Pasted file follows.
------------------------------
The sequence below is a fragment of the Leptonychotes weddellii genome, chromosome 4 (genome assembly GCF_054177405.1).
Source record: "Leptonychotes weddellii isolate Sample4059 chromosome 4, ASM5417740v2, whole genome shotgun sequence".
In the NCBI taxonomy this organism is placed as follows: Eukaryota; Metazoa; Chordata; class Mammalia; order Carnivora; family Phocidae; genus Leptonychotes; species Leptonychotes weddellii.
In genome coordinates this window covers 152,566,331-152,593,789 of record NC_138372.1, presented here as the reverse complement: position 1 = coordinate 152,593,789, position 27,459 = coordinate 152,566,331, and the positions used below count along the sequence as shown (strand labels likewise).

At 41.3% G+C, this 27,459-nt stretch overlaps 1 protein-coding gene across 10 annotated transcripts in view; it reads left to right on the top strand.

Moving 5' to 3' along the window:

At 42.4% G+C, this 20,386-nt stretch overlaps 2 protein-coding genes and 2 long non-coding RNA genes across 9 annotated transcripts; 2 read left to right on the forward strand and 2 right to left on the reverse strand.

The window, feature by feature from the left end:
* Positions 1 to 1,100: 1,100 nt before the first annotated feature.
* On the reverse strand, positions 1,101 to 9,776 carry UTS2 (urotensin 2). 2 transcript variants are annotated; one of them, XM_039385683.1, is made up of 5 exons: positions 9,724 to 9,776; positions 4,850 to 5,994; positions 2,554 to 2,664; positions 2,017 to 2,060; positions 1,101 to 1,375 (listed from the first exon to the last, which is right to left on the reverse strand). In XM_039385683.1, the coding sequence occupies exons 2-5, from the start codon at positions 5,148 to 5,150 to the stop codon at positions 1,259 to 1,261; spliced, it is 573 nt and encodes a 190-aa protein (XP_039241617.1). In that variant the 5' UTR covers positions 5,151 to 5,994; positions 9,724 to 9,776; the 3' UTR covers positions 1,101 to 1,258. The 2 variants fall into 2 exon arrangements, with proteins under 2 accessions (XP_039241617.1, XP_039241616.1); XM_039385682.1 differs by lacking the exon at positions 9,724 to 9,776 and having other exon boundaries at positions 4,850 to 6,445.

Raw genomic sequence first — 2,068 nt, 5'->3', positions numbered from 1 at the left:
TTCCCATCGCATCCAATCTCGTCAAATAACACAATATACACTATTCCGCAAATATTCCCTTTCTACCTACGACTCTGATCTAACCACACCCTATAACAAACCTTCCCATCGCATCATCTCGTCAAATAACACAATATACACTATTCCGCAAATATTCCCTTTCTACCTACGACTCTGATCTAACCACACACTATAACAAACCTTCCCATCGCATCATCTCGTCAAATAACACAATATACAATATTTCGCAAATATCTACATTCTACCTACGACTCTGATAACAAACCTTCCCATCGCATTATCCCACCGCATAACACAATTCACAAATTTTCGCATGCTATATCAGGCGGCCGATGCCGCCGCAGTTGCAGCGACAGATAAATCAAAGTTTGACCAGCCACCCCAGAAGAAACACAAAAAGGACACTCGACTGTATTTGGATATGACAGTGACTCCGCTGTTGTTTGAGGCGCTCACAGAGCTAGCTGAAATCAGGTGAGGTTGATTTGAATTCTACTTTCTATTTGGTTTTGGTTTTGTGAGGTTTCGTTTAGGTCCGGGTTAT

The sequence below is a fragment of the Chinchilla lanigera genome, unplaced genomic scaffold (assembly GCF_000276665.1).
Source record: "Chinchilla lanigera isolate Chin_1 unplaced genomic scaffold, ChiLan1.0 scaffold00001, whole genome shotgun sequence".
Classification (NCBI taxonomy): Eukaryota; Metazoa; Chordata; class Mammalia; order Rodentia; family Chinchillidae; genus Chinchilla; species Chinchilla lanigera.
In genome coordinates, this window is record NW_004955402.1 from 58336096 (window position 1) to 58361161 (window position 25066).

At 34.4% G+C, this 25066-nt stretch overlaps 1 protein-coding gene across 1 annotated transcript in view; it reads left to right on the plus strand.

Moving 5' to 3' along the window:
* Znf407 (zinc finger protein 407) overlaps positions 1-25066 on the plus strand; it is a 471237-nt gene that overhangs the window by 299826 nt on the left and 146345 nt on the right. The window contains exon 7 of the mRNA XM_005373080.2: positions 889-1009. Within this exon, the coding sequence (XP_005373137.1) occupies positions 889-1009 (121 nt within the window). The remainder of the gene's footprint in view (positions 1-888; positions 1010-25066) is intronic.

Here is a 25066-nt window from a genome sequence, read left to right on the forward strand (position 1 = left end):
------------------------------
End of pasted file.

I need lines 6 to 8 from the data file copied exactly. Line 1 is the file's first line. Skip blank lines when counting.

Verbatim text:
Moving 5' to 3' along the window:

At 42.4% G+C, this 20,386-nt stretch overlaps 2 protein-coding genes and 2 long non-coding RNA genes across 9 annotated transcripts; 2 read left to right on the forward strand and 2 right to left on the reverse strand.

The window, feature by feature from the left end: